Recruitment Tramcar Livery
In 2015 we are shining a spot light on how our tramways continued to operate during the First World War. We have a brand new exhibition for visitors to explore, called Tramway Tommies and Clippie Girls and a week long special event in July. If that wasn’t enough we are delighted to say that our Chesterfield tramcar no 7 is going to have a makeover for the 2015 season, and will be transformed into a recruitment tramcar. A recruitment tramcar, what was one of those you ask? Well they sometimes looked a little bit like this: After the outbreak of War, the British government issued a call for an extra 100,000 men to volunteer to enlist with the army, and in the first couple weeks of August 1914 recruitment was high, and peaked in September with more than 750,000 men having enlisted. However, the governments need for more men to enlist continued and the recruitment campaign rolled on. A number of tramway operators, supported the campaign by decorating tramcars. They were decorated in patriotic colours, as well as displaying messages of encouragement for enlisting. They were frequently used as a platform from which Lord Mayors could deliver speeches of encouragement to men to do their duty to King and Country, and enlist. Willing recruits would be given free travel on the tramcar and taken to a recruiting station. The Electric Railway and Tramway Journal for 9th October 1914, records that Liverpool Corporation Tramways, decorated one of its tramcars as a patriotic endorsement for the demonstration at the Tournament Hall, Edge Lane on the 21st September 1914, where the First Lord of the Admiralty, Winston Churchill, was delivering a speech. Whilst the speech took place inside the hall the tramcar was displayed outside and recruiting officers were enlisting volunteers. Liverpool however was only the start, as recruitment tramcars would appear in Leeds, Hull, Croydon, Bradford, Rochdale, Oldham, Dublin, Methyr Tydfil, Cardiff, Belfast, Stockport and Southampton during the first couple of years of the war. They were some of the most highly decorated tramcars to grace our tramway tracks. Which brings us back to Chesterfield 7, which we will be transforming into one of these recruitment tramcars. It’s not known whether Chesterfield Corporation ever had a specific recruitment tramcar, however photos from the period show tramcars carrying some recruitment posters in the windows. As the tramcar fits with the period of the First World War, it is the perfect canvas to recreate this unique endeavour by tramway operators to support the recruitment campaign, and bring that to life at the Museum. Chesterfield 7 will be in operation on Tuesdays, Thursdays and Saturdays at the Museum, from 18th April to 29th September. This will exclude special event days and will be subject to weather conditions and serviceability. Keep an eye on the blog over the next couple of months, as we will be keeping you up to date with progress on our preparations for decorating Chesterfield 7.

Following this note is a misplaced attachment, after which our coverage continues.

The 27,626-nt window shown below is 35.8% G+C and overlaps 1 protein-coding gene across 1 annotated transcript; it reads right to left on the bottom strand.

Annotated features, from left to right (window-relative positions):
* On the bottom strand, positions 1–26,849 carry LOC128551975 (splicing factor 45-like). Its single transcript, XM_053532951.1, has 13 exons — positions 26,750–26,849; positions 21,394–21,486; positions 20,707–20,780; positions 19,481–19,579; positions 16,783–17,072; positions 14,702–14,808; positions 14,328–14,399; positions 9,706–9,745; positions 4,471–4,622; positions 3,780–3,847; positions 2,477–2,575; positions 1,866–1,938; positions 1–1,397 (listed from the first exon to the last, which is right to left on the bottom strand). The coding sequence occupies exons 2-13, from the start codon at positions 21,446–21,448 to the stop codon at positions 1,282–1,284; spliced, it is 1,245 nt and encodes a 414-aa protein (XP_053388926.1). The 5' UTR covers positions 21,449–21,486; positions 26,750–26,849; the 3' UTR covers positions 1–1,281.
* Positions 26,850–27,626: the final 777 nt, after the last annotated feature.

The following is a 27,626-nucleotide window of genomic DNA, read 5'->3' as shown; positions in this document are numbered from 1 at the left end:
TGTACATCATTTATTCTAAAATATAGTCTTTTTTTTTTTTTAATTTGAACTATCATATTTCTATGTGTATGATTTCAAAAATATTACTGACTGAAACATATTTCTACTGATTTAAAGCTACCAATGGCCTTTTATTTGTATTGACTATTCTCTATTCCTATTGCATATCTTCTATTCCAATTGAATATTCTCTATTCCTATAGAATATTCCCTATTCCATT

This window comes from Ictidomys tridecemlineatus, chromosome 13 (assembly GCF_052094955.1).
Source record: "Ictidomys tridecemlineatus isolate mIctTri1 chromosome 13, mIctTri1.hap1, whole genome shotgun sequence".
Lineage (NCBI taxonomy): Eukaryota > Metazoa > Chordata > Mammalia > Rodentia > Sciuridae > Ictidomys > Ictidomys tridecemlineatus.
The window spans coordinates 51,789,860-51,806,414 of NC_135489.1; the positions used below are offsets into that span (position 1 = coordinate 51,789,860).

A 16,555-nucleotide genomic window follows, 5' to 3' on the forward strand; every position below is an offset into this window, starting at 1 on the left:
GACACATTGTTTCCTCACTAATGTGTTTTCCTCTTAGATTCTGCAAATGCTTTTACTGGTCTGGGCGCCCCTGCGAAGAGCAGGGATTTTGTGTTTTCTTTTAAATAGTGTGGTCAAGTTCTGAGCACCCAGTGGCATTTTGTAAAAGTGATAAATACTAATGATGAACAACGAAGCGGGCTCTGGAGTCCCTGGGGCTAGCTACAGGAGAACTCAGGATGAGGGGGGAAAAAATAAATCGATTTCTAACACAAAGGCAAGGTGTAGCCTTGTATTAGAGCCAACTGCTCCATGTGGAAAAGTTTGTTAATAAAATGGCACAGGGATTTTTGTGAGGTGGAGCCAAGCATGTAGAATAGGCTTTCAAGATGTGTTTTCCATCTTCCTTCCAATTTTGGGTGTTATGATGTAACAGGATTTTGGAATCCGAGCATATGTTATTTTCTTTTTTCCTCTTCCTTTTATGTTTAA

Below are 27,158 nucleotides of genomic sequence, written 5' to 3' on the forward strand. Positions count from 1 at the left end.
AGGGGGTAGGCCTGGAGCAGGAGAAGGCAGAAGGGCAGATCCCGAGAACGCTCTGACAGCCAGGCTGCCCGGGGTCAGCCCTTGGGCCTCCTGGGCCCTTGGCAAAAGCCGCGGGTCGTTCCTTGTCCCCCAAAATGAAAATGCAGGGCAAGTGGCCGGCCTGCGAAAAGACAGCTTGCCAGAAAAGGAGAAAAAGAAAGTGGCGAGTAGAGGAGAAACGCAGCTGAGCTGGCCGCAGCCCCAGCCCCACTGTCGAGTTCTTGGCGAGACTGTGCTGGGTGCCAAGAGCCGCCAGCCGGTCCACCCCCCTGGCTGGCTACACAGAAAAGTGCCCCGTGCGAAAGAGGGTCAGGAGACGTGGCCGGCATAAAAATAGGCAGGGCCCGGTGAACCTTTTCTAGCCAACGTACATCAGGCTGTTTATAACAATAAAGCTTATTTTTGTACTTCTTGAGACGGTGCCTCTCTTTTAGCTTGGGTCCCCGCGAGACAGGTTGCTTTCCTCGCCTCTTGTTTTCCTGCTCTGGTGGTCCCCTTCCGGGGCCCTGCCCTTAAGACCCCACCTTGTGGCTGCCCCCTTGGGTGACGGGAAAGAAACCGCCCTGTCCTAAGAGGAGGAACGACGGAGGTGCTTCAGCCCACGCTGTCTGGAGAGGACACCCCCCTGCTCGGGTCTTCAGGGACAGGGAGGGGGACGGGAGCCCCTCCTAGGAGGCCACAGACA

Chesterfield 7
Hull Recruitment Tramcar
Leeds Recruitment Tramcar

Crich Tramway Village is a brand name for the National Tramway Museum (Accredited with Arts Council England), solely owned and operated by The Tramway Museum Society, incorporated in England with liability by guarantee (no. 744229). Registered charity number 313615. Our ICO number is Z6700136.

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